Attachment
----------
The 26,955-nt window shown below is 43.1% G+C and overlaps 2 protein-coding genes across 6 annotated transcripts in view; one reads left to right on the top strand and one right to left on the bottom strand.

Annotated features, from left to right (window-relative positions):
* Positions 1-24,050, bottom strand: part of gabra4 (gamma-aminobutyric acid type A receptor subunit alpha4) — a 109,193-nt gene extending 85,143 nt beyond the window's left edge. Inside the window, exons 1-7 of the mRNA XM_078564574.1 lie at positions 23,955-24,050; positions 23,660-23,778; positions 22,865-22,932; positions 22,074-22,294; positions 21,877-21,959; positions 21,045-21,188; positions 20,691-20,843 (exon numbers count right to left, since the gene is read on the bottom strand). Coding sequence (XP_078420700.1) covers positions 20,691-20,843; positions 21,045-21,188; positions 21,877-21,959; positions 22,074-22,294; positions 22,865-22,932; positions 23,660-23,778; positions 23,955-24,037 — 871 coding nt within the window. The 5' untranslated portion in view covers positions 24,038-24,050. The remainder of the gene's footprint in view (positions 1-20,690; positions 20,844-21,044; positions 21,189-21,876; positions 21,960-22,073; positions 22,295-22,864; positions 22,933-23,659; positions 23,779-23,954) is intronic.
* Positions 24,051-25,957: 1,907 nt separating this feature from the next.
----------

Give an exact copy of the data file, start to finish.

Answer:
The 26,955-nt window shown below is 43.1% G+C and overlaps 2 protein-coding genes across 6 annotated transcripts in view; one reads left to right on the top strand and one right to left on the bottom strand.

Annotated features, from left to right (window-relative positions):
* Positions 1-24,050, bottom strand: part of gabra4 (gamma-aminobutyric acid type A receptor subunit alpha4) — a 109,193-nt gene extending 85,143 nt beyond the window's left edge. Inside the window, exons 1-7 of the mRNA XM_078564574.1 lie at positions 23,955-24,050; positions 23,660-23,778; positions 22,865-22,932; positions 22,074-22,294; positions 21,877-21,959; positions 21,045-21,188; positions 20,691-20,843 (exon numbers count right to left, since the gene is read on the bottom strand). Coding sequence (XP_078420700.1) covers positions 20,691-20,843; positions 21,045-21,188; positions 21,877-21,959; positions 22,074-22,294; positions 22,865-22,932; positions 23,660-23,778; positions 23,955-24,037 — 871 coding nt within the window. The 5' untranslated portion in view covers positions 24,038-24,050. The remainder of the gene's footprint in view (positions 1-20,690; positions 20,844-21,044; positions 21,189-21,876; positions 21,960-22,073; positions 22,295-22,864; positions 22,933-23,659; positions 23,779-23,954) is intronic.
* Positions 24,051-25,957: 1,907 nt separating this feature from the next.